I spent the last few days at the Latino Literary Imagination Conference at Rutgers University in New Brunswick, among a community of humanities scholars who have been steps ahead of what the 2010 census revealed: that Latinos are the largest minority in the United States, that soon we will be the majority. Latino intellectuals and artists soldier on, unfazed by attempts at erasure, censure, denial, dismissal, token nods of acceptance and approval disguised as kindness, progress or hard-won seats at the master’s table. We’ll take those, but know that we know what’s up. And we move forward with the confidence that our growing numbers will eventually tip the cultural and political scales in our favor. May not happen in my lifetime, but it will happen, and the best we can do is leave an indelible footprint in the era of transition, so that those that come after can look back and see that we were doing something beautiful and meaningful.
One of the highlights of the conference was the tribute to Nuyorican Poets Café founders Miguel Algarín and Piri Thomas. Emcee extraordinaire Jive Poetic kicked things off introducing Algarín himself, who demonstrated why he was the master of the stage, how the performance is half the passion, the other half is the loaded word that flies on the strength of pride, history, politics, and community. Two Chicano legends stopped by, Jimmy Santiago Baca and Guillermo Gómez Peña, as well as two highly-regarded Nuyorican scene regulars, Willie Perdomo and Caridad de la Luz (aka La Bruja), who never ceases to dazzle me with her extraordinary voice. Don’t believe me? Check it out.
Baca and I were the only non-stage poets, which made for an interesting pause among the parade of young, energetic spoken-word poets that took to the mic. (Special shout out to Elisabet Velásquez, who impressed the fuck out of me, and to Sean Battle, a young African American poet who will be pursuing his MFA in the fall at Rutgers-Newark.) But all was game in the celebratory spirit of the night. But make no mistake: we may have been coming together beneath the umbrella term Latino, but each poet brought his or her homeland, ethnicity, language and music to the tribute. Situating the self within artistic expression is a good way to achieve orientation, direction, visibility and verve. Hence the power and continuing relevance of places like the Nuyorican Poets Café.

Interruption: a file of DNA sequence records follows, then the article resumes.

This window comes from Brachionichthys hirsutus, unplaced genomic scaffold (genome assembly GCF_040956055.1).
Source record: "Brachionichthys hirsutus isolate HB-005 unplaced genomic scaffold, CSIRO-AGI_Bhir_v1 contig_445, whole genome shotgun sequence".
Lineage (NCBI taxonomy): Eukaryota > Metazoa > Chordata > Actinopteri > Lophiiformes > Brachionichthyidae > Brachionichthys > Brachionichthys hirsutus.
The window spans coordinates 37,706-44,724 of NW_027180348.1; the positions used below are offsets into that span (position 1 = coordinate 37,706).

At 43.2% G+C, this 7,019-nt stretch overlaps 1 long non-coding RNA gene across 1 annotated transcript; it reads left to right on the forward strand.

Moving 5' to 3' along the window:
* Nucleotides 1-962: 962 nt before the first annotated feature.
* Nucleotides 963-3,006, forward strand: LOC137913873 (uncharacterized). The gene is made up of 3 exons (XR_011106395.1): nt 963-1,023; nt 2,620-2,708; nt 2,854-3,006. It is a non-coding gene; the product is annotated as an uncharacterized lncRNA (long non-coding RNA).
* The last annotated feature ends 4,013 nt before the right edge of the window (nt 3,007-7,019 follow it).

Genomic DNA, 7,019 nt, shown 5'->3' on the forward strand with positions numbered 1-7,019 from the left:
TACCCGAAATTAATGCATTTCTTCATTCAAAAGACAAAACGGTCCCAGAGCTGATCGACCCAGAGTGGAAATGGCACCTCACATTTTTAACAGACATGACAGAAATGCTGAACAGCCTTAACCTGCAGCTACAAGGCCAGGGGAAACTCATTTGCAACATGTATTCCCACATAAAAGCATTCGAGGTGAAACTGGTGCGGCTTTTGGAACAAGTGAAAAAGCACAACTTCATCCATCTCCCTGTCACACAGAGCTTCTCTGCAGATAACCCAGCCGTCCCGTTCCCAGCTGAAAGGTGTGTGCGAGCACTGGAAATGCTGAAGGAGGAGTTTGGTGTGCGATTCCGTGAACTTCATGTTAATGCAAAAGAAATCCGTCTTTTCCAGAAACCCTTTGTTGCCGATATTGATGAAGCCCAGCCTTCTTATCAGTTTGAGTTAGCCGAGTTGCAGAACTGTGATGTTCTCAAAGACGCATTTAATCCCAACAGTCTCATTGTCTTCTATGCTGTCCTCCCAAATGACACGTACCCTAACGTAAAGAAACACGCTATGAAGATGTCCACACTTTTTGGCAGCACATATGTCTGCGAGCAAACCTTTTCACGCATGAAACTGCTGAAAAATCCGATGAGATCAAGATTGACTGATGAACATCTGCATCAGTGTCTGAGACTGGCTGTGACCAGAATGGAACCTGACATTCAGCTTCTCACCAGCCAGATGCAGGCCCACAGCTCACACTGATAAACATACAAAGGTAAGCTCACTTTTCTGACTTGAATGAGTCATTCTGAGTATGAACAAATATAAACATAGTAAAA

Though the vibe of the evening was justifiably Nuyorican, that there was also a Chicano presence was important, since by 2025, Mexicans will outnumber Puerto Ricans in NYC. That doesn’t mean Mexicans will displace or replace Puerto Ricans, that simply means these two communities will be thriving together into the new millennium. So it’s essential to acknowledge and work together. The NPC has also been steps ahead on this issue as well: a few years ago, Nuyorican legend Tato Laviera brought a group of young Mexican and Chicano poets from the South Texas Valley to read their work on the stage. He had been mentoring these young people, many of them with heartbreaking stories, many of them the children of undocumented aliens, or themselves undocumented aliens.
I was invited to read at that event also, and I remember feeling so fortunate to be there, with Tato, while he was still healthy, with these young people who had the fire in them--the same fire I saw in the young people at the tribute for Algarín and Thomas.
Well, that was kind of strange? I didn’t get all high an mighty. I guess I was humbled by it all. Sometimes we just need to shut the hell up and listen to the young people for guidance.
Rigoberto González was born in Bakersfield, California and raised in Michoacán, Mexico. He is the author of several poetry books, including So Often the Pitcher Goes to Water until It Breaks (1999), a National Poetry Series selection; Other Fugitives and Other Strangers (2006); Black Blossoms (2011); and Unpeopled Eden (2013), winner of a Lambda Literary Award. He...